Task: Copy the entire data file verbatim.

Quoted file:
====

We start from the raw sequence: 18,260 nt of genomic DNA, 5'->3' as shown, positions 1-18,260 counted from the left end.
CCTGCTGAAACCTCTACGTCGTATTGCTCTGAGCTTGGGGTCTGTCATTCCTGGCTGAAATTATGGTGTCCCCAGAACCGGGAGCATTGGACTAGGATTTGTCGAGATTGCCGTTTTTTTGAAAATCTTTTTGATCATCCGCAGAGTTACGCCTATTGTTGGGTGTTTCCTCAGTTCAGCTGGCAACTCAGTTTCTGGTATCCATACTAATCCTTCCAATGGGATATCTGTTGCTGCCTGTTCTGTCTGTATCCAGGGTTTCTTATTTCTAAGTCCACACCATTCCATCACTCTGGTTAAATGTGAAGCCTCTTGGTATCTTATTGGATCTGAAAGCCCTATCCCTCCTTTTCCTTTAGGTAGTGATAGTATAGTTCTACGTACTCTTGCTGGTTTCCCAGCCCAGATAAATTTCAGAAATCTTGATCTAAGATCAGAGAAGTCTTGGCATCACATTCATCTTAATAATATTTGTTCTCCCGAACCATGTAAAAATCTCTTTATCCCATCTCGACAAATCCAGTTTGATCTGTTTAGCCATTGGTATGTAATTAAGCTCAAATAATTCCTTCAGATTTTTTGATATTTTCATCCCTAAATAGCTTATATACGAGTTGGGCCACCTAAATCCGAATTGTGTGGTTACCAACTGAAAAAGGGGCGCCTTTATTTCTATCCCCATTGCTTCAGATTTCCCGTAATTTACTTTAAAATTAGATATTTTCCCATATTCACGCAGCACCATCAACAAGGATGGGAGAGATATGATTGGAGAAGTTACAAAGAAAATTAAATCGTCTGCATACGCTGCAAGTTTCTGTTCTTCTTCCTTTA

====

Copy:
We start from the raw sequence: 18,260 nt of genomic DNA, 5'->3' as shown, positions 1-18,260 counted from the left end.
CCTGCTGAAACCTCTACGTCGTATTGCTCTGAGCTTGGGGTCTGTCATTCCTGGCTGAAATTATGGTGTCCCCAGAACCGGGAGCATTGGACTAGGATTTGTCGAGATTGCCGTTTTTTTGAAAATCTTTTTGATCATCCGCAGAGTTACGCCTATTGTTGGGTGTTTCCTCAGTTCAGCTGGCAACTCAGTTTCTGGTATCCATACTAATCCTTCCAATGGGATATCTGTTGCTGCCTGTTCTGTCTGTATCCAGGGTTTCTTATTTCTAAGTCCACACCATTCCATCACTCTGGTTAAATGTGAAGCCTCTTGGTATCTTATTGGATCTGAAAGCCCTATCCCTCCTTTTCCTTTAGGTAGTGATAGTATAGTTCTACGTACTCTTGCTGGTTTCCCAGCCCAGATAAATTTCAGAAATCTTGATCTAAGATCAGAGAAGTCTTGGCATCACATTCATCTTAATAATATTTGTTCTCCCGAACCATGTAAAAATCTCTTTATCCCATCTCGACAAATCCAGTTTGATCTGTTTAGCCATTGGTATGTAATTAAGCTCAAATAATTCCTTCAGATTTTTTGATATTTTCATCCCTAAATAGCTTATATACGAGTTGGGCCACCTAAATCCGAATTGTGTGGTTACCAACTGAAAAAGGGGCGCCTTTATTTCTATCCCCATTGCTTCAGATTTCCCGTAATTTACTTTAAAATTAGATATTTTCCCATATTCACGCAGCACCATCAACAAGGATGGGAGAGATATGATTGGAGAAGTTACAAAGAAAATTAAATCGTCTGCATACGCTGCAAGTTTCTGTTCTTCTTCCTTTA